Recently, we spotlighted Amy Bradley, one of the two inaugural ILP residents. This week, we talked to Yesenia Villar-Villalobos, who is from East Los Angeles and received her M.L.I.S. from UCLA. She became a librarian to help raise awareness—especially within the Latino population—that the library is one of our greatest learning resources. The Innovation Leadership Program (ILP), is a collaboration between the Library Foundation and Los Angeles Public Library and the first of its kind to offer librarian residencies in a major public library. The program partners midcareer librarians with recently graduated librarians to address the challenges facing the 21st century public library, and brings together new professionals with their knowledge of cutting edge information science and technology and pairs them with seasoned librarians with their knowledge of Los Angeles communities and the library profession to create an exciting synergy.
Tell us a bit about yourself—where you are from, what are some of your interests, and how did you first decide that you wanted to be a librarian?
I’m from East Los Angeles and currently live in City Terrace, which is a small neighborhood in the unincorporated area of East L.A. I graduated from Cal State L.A. with a B.A. in Liberal Studies and Women’s Studies. My “interests” are trying to manage my work schedule while raising my daughters, Luna who is 5 and Lluvia who is 1 1/2. Thankfully I have a supportive husband who helps a great deal. Aside from that I’m the treasure and co-founding member of the City Terrace Friends of the Library group and I’m in charge of fundraising through Amazon book sales. I’m also a foodie in training and always looking for unique, fresh, and healthy dining in L.A. I became a librarian to help the people from my community access information.
What has been the experience of your residency thus far?
We are a 6-month pilot project. Our experience will help shape the 2-year residency that follows us. We are bringing awareness of the changing nature of libraries and pushing limits to hopefully open doors for other librarians to take risks. Our daily schedules vary greatly. We are either observing meeting, departments at Central, following our mentors as they perform outreach, try frantically to complete the assignments given to us, all while trying to design and implement an “innovative” program of our choice. To say the least, it has been extremely busy. It has also been an extremely wonderful learning exercise. I’ve learned and met so many great people who are helping shape my performance as a librarian. I cannot thank LAPL and the Library Foundation enough for affording me this opportunity.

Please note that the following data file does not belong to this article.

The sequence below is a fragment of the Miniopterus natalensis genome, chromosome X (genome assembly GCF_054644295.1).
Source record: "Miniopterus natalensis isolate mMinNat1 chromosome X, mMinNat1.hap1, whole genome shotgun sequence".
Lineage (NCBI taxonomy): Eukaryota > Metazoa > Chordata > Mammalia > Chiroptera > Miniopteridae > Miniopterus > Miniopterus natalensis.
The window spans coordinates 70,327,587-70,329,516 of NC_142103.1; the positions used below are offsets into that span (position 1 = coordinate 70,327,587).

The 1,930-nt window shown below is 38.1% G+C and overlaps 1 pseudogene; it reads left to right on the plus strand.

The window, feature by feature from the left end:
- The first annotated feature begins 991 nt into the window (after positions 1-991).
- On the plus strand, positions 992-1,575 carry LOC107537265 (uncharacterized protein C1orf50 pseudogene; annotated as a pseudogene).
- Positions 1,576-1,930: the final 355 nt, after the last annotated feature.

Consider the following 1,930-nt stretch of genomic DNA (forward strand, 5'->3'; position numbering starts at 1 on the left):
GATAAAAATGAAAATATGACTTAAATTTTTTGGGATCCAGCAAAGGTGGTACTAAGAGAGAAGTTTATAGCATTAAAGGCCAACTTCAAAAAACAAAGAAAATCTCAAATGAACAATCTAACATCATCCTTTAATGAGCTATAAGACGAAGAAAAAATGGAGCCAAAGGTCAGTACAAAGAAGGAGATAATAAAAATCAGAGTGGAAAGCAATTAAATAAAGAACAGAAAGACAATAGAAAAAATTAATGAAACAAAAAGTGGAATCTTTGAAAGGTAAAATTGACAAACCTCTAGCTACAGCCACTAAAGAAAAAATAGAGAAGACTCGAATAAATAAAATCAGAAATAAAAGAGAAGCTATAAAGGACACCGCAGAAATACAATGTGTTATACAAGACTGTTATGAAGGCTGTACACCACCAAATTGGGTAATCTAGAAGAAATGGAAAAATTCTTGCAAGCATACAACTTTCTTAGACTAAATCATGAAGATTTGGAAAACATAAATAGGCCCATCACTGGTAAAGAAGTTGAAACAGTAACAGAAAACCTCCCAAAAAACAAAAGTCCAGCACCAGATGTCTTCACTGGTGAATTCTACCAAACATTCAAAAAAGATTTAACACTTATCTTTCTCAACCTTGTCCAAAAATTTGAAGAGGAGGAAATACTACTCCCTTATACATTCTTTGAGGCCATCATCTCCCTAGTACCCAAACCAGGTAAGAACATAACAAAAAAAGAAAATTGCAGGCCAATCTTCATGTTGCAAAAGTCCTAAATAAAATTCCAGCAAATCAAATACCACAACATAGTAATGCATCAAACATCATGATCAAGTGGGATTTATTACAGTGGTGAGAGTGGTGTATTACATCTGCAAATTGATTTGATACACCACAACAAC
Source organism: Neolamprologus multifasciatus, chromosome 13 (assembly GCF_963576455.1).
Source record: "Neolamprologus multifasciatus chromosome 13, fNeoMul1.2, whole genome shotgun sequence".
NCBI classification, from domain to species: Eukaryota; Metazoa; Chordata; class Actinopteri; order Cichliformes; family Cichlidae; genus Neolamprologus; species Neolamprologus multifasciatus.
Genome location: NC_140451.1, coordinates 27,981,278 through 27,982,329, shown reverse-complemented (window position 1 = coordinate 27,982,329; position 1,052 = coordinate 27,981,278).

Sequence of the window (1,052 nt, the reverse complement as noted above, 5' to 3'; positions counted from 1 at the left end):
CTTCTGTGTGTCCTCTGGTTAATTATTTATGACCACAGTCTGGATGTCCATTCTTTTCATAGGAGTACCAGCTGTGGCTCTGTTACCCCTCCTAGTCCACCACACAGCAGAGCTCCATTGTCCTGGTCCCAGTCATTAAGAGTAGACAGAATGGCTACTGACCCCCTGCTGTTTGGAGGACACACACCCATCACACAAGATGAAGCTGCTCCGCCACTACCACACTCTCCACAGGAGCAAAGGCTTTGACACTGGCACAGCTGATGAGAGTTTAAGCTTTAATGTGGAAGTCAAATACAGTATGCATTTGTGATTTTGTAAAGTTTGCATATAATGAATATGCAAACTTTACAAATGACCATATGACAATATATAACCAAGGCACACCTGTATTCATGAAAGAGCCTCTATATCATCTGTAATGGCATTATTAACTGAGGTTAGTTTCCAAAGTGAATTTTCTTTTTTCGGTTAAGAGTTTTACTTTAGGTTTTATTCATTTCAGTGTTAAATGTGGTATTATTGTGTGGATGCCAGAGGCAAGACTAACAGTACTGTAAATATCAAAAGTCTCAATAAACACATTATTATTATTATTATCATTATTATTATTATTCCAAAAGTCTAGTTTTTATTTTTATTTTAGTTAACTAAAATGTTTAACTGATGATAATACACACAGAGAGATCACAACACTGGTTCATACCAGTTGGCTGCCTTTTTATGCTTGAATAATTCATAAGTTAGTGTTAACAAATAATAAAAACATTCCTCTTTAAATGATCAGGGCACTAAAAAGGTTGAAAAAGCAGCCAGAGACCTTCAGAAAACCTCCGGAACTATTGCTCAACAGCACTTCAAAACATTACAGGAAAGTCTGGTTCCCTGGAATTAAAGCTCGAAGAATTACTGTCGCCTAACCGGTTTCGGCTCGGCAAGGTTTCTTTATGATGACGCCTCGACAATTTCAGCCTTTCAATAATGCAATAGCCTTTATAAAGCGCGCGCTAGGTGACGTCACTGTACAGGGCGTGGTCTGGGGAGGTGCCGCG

What are you learning about modern urban libraries as you work in the different branches across Los Angeles?
I began my residency at West Valley, spending 4-weeks there and another 4-weeks at Central. I’m currently at Echo Park, but before this I subbed and spent time at R.L. Stevenson, Lincoln Heights, Cypress Park, El Serreno, Arroyo Seco, and Benjamin Franklin. Each of these branches function differently based on their patrons needs. R.L. Stevenson for example is a “sleepy” branch, the reference desk is relatively calm. It’s very much a community library. While Echo Park is a larger branch as is much busier with a faster pace.
What are you learning from the librarians you are working with?
What am I not learning! Library school taught me theory based practice. From the librarians I’m learning more practical knowledge.
What surprises have you encountered on-site?
When I subbed at R.L. Stevenson the kids in the community often viewed the librarians similar to teachers. They called me ‘Miss’ and asked me for homework help the same way they would ask their teacher. A moment I remember fondly is when a boy I had been helping the previous days brought his friend for me to help. While out in the stacks his friend asked me ‘Is it true you’re his librarian?’ Which I understood as ‘Is it true you’re a librarian.’ I responded and he clarified, ‘No, HIS librarian, he said you’re his librarian. He said he comes to get help only from you.’ It was a great feeling to know that I was helpful and that he appreciated my dedication.
What is your vision of the library in 50 years?
I can’t even imagine what the library will be like in 50 years. Technology is changing so rapidly that there’s no telling what the possibilities are. I’m sure the libraries of the 1960s never imagined a digital library.